By the time of his departure in 2009, Davies had penned 25 episodes to Holmes 16, although the eminent Classic writer’s 64 episode contributions are almost double Davies’. And that’s not comparing the various rewrites Holmes nor indeed Davies carried out on stories that fell under their production tenures as script editor and lead writer respectively. Speculation suggests that rewrites and advanced script editing were more common under Davies than Moffat’s era despite the co-written episode that popped up throughout the enhanced Missy arc of 2014’s Series Eight and into Series Nine – recalling the collaborative approach that Davies took to 2009’s year of Specials.
Head to Head
Steven Moffat’s time in charge will stand gigantic in Who’s immense history
With Series Nine taking the number of years under Moffat’s control to five, he clearly surpassed Davies Four Series and Specials. With one series to wrap thing sup, splitting his tenure almost neatly between three series of two Doctors, there’s no doubt that Steven Moffat’s time in charge will stand gigantic in Who’s immense history. It’s possible, but surely unlikely to be beaten for a very long time.
To measure how considerable his presence has been, look at him in the context of the show’s 52 and half year history.
Of the whole show’s 52 and a bit years of 826 episodes, 263 stories and 35 seasons/series, Moffat has overseen 7%, 22% and 15% respectively. So far. And to rub it in, he’s introduced two memorable Time Lords who will both sit highly in story rankings while quite plausibly introducing the show’s greatest count of new monsters (and reintroducing two second tier classics in the Silurians and Ice Warriors).
So when did Moffat succeeded RTD as the show’s most significant figure?
Sound of Drumroll…
The rules have been kept very simple in this tussle of the Time Lord Herding Titans. Only series and full length specials count towards episodes or stories. No specials like Time Crash, minisodes or extra scenes. And definitely not Moffat’s Curse of Fatal Death from 1999.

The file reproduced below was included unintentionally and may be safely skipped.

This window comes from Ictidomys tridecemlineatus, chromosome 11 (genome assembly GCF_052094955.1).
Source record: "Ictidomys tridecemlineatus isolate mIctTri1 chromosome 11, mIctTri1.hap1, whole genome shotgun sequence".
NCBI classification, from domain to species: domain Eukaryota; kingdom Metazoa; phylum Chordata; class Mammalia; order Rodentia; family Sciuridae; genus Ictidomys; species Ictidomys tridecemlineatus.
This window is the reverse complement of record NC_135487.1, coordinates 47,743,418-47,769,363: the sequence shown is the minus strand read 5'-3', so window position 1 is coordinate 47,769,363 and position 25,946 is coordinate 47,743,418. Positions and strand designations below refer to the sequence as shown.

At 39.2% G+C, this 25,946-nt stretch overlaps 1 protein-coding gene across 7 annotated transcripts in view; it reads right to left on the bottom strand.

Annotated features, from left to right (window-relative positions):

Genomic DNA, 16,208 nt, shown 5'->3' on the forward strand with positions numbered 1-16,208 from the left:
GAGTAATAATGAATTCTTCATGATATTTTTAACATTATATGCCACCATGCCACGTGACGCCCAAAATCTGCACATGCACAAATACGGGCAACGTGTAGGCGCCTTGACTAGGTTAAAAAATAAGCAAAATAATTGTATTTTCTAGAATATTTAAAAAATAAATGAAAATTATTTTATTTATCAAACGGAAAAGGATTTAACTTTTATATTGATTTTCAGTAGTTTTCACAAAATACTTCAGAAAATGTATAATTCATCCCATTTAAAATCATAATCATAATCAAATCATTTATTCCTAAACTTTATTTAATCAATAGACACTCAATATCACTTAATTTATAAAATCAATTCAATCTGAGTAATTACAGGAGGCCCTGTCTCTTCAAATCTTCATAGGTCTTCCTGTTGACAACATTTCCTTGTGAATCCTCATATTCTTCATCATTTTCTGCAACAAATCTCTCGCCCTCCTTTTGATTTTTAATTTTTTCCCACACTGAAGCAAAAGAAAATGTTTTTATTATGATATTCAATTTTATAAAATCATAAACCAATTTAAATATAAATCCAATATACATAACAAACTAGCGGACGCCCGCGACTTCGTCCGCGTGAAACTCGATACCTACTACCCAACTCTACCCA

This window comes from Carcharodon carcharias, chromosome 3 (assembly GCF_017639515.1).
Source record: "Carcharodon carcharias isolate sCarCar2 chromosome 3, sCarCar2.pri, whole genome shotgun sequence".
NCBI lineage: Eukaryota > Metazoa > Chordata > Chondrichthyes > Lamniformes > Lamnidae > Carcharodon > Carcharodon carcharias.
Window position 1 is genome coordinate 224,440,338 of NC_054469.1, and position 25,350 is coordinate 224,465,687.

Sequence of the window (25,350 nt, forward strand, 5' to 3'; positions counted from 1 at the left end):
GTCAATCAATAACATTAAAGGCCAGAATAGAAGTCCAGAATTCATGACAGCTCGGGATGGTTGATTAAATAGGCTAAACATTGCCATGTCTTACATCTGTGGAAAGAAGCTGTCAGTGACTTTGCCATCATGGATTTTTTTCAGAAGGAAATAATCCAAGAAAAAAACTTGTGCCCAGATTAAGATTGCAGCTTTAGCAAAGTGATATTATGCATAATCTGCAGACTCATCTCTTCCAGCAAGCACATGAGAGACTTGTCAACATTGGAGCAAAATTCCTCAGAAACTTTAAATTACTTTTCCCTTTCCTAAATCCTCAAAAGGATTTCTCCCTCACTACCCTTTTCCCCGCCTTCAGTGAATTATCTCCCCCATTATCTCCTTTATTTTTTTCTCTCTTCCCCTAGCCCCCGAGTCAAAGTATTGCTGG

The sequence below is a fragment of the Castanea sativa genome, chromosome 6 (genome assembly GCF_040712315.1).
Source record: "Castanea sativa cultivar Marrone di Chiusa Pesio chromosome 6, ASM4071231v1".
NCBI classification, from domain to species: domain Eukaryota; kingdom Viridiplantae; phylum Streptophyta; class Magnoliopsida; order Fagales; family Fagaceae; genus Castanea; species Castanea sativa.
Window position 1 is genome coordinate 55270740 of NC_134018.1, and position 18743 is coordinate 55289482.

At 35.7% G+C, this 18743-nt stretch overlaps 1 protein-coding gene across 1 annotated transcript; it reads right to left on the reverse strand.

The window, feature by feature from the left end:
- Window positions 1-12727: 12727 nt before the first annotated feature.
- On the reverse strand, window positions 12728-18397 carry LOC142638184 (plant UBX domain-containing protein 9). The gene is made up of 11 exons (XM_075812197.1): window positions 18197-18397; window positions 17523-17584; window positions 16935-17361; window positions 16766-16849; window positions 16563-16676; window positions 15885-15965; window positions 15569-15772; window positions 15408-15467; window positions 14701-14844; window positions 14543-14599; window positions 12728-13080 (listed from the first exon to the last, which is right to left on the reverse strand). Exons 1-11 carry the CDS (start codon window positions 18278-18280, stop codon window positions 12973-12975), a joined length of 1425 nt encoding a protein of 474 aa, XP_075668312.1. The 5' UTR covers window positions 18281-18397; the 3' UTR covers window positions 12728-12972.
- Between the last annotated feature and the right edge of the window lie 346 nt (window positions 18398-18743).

There is a bit of leaway when it comes to three-parters and two-parters and whether they constitute stories, especially in the recent concept blurring of Series Nine. For the purposes of this: Utopia, The Sound of Drums and The Last of the Time Lords absolutely form one three part story; Heaven Sent and Hell Bent are two parts of the same story. Face the Raven isn’t invited to that, despite the links. The Girl who Died and the Woman who Lived are most certainly separate episodes. And most importantly off all, to qualify, this will include any episode where there is a writing credit. That can be, and is constantly, shared. But re-writes, substantial or partial are impossible to quantify so are left to myth.
So… Sound of Drumroll… Once the numbers are in and the stories deduced… Perhaps more importantly, can those episodes tell us something?
When Steven Moffat surpassed Russell T Davies
As a show runner…
In terms of stories told under their stewardship, Moffat Succeeded Davies on his 47th: Mummy on the Orient Express (Series Eight)
What a heritage to acknowledge when crossing this landmark…
Quite probably the highlight of Series Eight, and not penned by Moffat, even in a series with many co-credits. The first of Jamie Mathieson’s two impressive entries in a rather morbid season. Helped by fusing together classic period setting with a high concept science fiction conceit. Yes, the overall trap remains mysterious a season and a half on, and it was a poor and contradictory follow-up to that throwaway line at the end of the show’s fifth series. But real-time countdown conceit, the menace and the character design of the monster itself, the wonderfully named The Foretold, made for a contemporary classic.